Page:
Attorney General Jeff Sessions has just taken another goose-step in the march toward authoritarianism. He’s ordered federal prosecutors to charge suspects with “the most serious, readily provable offense,” including mandatory minimum sentences, according to a memo publicly released on May 12, 2017.
This marks a step back from the Obama administration’s discretionary, lenient policies on nonviolent drug crimes. It returns the country to the failed “war on drugs” mentality of the 1980s.
“The policy announced today is not tough on crime. It is dumb on crime,” former Attorney General Eric Holder said in a statement. “It is an ideologically motivated, cookie-cutter approach that has only been proven to generate unfairly long sentences that are often applied indiscriminately and do little to achieve long-term public safety.”
Here are five reasons Sessions’ regressive mandate is bad for the country – particularly communities of color.
It will grow an already bloated prison system.
Since 1980, the federal prison population has skyrocketed nearly 700 percent. Though the U.S. has just 5 percent of the world’s population, it has more than 20 percent of the world’s prison population. Far from being the land of the free, the U.S. is the land of the incarcerated. It is the planet’s largest jailer.
Mandatory minimum sentences have contributed to this despicable distinction, locking people away for unnecessarily long times for committing minor crimes. In 2014, 59 percent of the 90,000 people in federal prison for drug offenses were there because of mandatory minimum sentencing. And they’re in prison for an average of more than 11 years.
Mass incarceration disproportionately impacts people of color.
In 2008, African Americans and Hispanics comprised 58 percent of all prisoners, though combined they make up only 25 percent of the U.S. population. If African Americans and Hispanics were incarcerated at the same rates as whites are, our current prison and jail populations would plummet by 50 percent.
Incarceration also shatters families and communities of color, triggering long-term vicious cycles: Children with imprisoned parents are more likely to have substance abuse problems, perform poorly in school, and exhibit aggression.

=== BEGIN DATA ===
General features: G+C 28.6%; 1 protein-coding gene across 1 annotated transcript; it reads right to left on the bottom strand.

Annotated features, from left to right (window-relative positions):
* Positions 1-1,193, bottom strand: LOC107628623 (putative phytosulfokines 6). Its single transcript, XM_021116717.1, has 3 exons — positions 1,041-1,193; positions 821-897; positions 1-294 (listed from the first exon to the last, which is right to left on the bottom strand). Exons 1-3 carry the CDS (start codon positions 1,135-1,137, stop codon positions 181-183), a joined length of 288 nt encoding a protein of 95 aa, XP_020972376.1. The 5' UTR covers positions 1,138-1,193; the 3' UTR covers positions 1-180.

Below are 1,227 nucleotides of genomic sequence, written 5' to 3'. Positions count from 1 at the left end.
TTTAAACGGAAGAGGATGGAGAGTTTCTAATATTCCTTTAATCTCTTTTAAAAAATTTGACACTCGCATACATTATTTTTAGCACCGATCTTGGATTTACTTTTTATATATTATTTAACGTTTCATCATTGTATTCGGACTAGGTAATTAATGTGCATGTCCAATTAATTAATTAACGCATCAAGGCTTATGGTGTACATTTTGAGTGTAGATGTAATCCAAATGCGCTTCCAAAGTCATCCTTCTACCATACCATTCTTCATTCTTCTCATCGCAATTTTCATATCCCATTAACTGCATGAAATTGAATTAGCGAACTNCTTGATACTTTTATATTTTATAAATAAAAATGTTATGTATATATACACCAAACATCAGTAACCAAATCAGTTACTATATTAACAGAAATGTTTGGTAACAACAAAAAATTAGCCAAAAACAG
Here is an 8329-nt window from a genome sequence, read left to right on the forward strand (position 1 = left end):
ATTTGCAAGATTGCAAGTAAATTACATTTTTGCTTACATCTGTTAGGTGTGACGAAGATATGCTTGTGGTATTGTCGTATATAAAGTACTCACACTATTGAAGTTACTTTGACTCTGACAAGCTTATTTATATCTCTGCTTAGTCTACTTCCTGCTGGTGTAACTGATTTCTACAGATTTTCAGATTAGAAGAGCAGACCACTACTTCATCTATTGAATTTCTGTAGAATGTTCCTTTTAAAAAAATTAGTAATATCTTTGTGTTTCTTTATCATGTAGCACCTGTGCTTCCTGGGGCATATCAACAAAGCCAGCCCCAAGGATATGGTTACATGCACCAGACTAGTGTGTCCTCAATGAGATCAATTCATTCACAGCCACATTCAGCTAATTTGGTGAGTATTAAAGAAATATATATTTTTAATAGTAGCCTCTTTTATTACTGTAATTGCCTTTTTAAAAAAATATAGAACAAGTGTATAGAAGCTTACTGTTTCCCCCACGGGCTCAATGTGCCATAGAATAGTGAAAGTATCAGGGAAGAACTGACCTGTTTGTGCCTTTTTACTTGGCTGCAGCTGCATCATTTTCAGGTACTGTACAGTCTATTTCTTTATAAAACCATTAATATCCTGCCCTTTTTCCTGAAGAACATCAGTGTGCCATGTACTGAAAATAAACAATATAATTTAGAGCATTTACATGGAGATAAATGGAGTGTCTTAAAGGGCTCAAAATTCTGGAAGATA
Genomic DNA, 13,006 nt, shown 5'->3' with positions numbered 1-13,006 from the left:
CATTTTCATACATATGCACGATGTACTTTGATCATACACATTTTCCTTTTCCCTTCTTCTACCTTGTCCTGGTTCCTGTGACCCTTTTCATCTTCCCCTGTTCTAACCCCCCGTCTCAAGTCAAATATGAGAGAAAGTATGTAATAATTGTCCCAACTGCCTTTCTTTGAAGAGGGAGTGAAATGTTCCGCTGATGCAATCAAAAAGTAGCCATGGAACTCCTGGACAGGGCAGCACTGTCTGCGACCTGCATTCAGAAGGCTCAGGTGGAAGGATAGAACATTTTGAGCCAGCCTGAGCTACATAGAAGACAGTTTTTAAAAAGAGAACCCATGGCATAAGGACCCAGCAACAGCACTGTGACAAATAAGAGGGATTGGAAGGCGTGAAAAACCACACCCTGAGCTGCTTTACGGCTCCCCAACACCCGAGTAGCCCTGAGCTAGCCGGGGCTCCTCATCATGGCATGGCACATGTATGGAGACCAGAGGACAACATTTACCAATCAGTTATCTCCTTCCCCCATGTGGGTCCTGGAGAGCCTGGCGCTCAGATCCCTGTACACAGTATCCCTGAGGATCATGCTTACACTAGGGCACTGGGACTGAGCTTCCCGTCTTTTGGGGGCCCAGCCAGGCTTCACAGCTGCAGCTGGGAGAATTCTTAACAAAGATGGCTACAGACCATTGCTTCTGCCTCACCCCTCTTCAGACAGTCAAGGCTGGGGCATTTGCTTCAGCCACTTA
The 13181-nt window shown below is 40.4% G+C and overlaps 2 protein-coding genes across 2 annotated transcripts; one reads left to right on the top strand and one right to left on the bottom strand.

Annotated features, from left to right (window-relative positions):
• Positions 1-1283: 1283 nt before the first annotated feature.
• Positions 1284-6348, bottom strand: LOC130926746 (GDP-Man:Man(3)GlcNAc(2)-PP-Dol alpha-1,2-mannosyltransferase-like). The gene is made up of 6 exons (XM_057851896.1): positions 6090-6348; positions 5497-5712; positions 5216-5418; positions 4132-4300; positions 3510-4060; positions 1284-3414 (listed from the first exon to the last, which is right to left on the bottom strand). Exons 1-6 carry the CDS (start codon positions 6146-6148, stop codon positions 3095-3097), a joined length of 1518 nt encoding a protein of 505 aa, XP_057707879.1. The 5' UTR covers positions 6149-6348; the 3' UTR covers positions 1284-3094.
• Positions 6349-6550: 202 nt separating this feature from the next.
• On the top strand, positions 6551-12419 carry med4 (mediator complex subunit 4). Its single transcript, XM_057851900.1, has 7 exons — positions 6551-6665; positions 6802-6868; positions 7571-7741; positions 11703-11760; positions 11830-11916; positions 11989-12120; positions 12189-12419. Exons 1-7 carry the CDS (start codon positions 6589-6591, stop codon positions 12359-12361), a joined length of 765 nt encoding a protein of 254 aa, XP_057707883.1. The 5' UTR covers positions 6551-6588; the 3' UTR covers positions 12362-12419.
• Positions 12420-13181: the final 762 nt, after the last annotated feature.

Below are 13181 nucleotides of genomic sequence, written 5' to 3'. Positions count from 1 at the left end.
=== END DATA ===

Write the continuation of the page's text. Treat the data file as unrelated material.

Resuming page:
Mass incarceration is expensive yet ineffective.
During the same time the federal prison population increased 700 percent – 1980 to 2016 – the Bureau of Prisons’ budget ballooned by 685 percent to $7.5 billion. Was this a worthwhile expense for taxpayers? No.
Almost none of this budget goes to rehabilitation and reentry programs. And people with jail time on their record can find it next to impossible to find a job. This means the prison system is essentially a machine that produces repeat criminals. Within five years of being released, 76 percent of prisoners are rearrested.
Mass incarceration does not make the public safer.
Crime has decreased during the same time that incarceration has increased, leading Jeff Sessions and his pro-prison ilk to claim that jailing vast swaths of the population makes the rest of us safer. But if one actually looks at the evidence, it’s clear that isn’t true.
Though incarceration did decrease crime somewhat in the 1980s, it had no effect on violent crime in the 1990s and 2000s, and only a tiny impact on property crime during the same period.
Most tellingly, the crime rate dropped most sharply in states that reduced their imprisonment rates. In many states, the prison rate seemed completely unrelated to the crime rate. For example, officials in Florida have probably boasted that by increasing their incarceration rate by 31 percent, they reduced crime by 54 percent. But New York also decreased its crime rate by 54 percent, and it decreased its incarceration rate by 24 percent.
Sessions’ mandate makes prosecutors “prisoners” to draconian federal directives.
In his directive, Jeff Sessions said, “Charging and sentencing recommendations are bedrock responsibilities of any prosecutor, and I trust our prosecutors in the field to make good judgment. They deserve to be un-handcuffed and not micromanaged from Washington.”
This directive, however, does the opposite: It handcuffs and micromanages prosecutors.
Prosecutors have been operating under former Attorney General Eric Holder’s request that they should avoid doling out mandatory minimum sentences for nonviolent drug offenders. This request gave them discretion over prison sentences based on each individual’s circumstances.
Under Sessions’ directive, prosecutors will need to ask permission from a U.S. attorney, assistant attorney general or another supervisor if they want to pursue lesser charges for non-dangerous drug crimes.
You can read Sessions’ full memo here.